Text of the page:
Low Literacy Increases Risk of Death -- MEDICA - World Forum for Medicine

Low Literacy Increases Risk of Death

Picture: A senior woman reading

Reading seems to be important for
health of older people; © Hemera

In a study from Northwestern University's Feinberg School of Medicine low health literacy was the top predictor of mortality after smoking. Most of the difference in mortality among people with inadequate literacy was due to higher rates of death from cardiovascular disease.

"When patients can't read, they are not able to do the things necessary to stay healthy," David Baker, M.D., lead author of the study and chief of general internal medicine at the Feinberg School noted. "They don't know how to take their medications correctly, they don't understand when to seek medical care, and they don't know how to care for their diseases.” Baker thinks this is why they are much more likely to die.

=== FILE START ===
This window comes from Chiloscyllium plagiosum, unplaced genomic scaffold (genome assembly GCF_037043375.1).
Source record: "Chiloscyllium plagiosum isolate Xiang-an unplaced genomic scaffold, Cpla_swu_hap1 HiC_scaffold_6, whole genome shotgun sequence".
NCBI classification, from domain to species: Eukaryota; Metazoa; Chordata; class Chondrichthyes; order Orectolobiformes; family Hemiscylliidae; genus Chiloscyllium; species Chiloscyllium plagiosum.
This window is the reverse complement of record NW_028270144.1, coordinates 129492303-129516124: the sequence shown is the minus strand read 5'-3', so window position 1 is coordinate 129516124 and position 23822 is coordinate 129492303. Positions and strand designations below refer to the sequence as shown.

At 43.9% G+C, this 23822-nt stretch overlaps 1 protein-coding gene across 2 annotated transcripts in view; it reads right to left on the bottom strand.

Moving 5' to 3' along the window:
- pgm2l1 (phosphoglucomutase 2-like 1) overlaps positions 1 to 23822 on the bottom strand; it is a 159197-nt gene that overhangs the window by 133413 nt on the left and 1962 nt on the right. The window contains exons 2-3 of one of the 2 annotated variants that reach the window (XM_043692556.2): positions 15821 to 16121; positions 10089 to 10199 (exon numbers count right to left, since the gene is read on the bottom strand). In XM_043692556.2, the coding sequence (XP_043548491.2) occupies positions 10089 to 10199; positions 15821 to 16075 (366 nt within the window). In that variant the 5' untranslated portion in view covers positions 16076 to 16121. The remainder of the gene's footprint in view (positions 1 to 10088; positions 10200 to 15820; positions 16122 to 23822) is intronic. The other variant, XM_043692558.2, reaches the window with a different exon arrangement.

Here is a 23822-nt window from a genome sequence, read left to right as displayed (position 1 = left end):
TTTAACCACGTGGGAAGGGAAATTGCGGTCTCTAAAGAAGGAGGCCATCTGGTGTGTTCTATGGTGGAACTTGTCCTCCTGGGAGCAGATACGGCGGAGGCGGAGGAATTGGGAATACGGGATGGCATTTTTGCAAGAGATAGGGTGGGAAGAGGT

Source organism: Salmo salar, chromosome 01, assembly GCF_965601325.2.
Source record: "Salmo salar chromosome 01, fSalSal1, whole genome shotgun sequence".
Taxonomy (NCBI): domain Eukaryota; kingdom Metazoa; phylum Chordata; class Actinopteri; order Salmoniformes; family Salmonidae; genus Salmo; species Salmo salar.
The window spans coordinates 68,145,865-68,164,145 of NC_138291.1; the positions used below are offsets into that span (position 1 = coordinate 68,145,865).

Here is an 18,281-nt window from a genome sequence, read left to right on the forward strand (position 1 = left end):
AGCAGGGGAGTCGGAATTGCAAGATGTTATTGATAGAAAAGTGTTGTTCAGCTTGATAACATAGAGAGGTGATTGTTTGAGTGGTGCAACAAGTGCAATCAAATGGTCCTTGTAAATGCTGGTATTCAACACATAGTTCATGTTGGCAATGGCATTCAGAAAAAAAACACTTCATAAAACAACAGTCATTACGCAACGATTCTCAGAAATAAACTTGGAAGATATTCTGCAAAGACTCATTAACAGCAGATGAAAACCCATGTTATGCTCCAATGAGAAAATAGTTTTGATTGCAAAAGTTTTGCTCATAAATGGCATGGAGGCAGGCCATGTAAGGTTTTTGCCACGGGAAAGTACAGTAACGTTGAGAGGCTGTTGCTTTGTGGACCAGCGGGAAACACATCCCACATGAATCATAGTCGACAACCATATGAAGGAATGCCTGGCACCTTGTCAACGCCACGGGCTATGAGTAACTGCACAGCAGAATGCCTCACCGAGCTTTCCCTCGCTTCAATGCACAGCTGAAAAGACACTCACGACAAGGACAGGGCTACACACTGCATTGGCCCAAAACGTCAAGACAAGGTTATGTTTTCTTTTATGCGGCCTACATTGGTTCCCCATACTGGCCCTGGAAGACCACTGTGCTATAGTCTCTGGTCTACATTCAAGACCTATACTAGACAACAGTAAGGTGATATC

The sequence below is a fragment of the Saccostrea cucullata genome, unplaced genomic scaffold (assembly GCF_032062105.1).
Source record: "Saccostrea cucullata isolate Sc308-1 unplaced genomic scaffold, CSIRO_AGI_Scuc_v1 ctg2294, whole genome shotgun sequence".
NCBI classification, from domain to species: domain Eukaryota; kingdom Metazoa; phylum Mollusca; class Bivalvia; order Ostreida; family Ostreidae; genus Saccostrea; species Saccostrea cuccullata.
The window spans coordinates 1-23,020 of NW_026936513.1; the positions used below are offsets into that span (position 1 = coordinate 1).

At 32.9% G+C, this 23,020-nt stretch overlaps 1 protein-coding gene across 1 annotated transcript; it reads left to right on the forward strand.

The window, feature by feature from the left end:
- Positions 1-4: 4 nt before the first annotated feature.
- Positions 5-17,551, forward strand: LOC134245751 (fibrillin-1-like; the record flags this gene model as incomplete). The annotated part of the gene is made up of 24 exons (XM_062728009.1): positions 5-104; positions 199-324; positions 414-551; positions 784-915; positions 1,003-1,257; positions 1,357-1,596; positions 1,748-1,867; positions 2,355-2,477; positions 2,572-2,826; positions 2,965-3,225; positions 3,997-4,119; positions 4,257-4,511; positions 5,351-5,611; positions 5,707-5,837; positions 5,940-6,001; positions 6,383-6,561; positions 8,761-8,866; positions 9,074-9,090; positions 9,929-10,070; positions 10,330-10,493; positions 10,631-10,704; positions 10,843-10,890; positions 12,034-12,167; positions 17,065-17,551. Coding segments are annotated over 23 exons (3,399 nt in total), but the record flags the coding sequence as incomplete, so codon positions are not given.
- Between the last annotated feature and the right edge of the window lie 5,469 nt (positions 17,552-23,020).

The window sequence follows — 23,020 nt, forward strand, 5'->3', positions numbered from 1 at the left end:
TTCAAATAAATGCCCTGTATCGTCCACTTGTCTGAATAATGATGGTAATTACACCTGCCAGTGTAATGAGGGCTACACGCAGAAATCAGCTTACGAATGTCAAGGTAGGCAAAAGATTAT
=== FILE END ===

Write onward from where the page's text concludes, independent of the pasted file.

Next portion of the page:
The Northwestern study began in 1997 when research assistants interviewed 3,260 Medicare patients ages 65 and older. Researchers asked about participants' race/ethnicity, education, income, health behaviours (smoking, alcohol consumption, exercise) and chronic medical conditions (diabetes, asthma, arthritis, hypertension, heart disease, cancer, depression).

Participants completed a test of health literacy that included reading passages and health-related materials such as pill bottles that required understanding numbers. Then, six years later, researchers determined which participants had died during the six years after being interviewed by matching their names against the National Death Index.

The results show a dramatic need for health care providers to find better ways to educate low literacy patients about their health. "We need to use plain language," Baker said. "We're not talking about dumbing down material. We're talking about using simple language the average person would understand." He'd like to vanquish medical jargon from doctor's language and educational health materials. One example is saying "sugar" instead of "glucose" when discussing diabetes.

MEDICA.de; Source: Northwestern University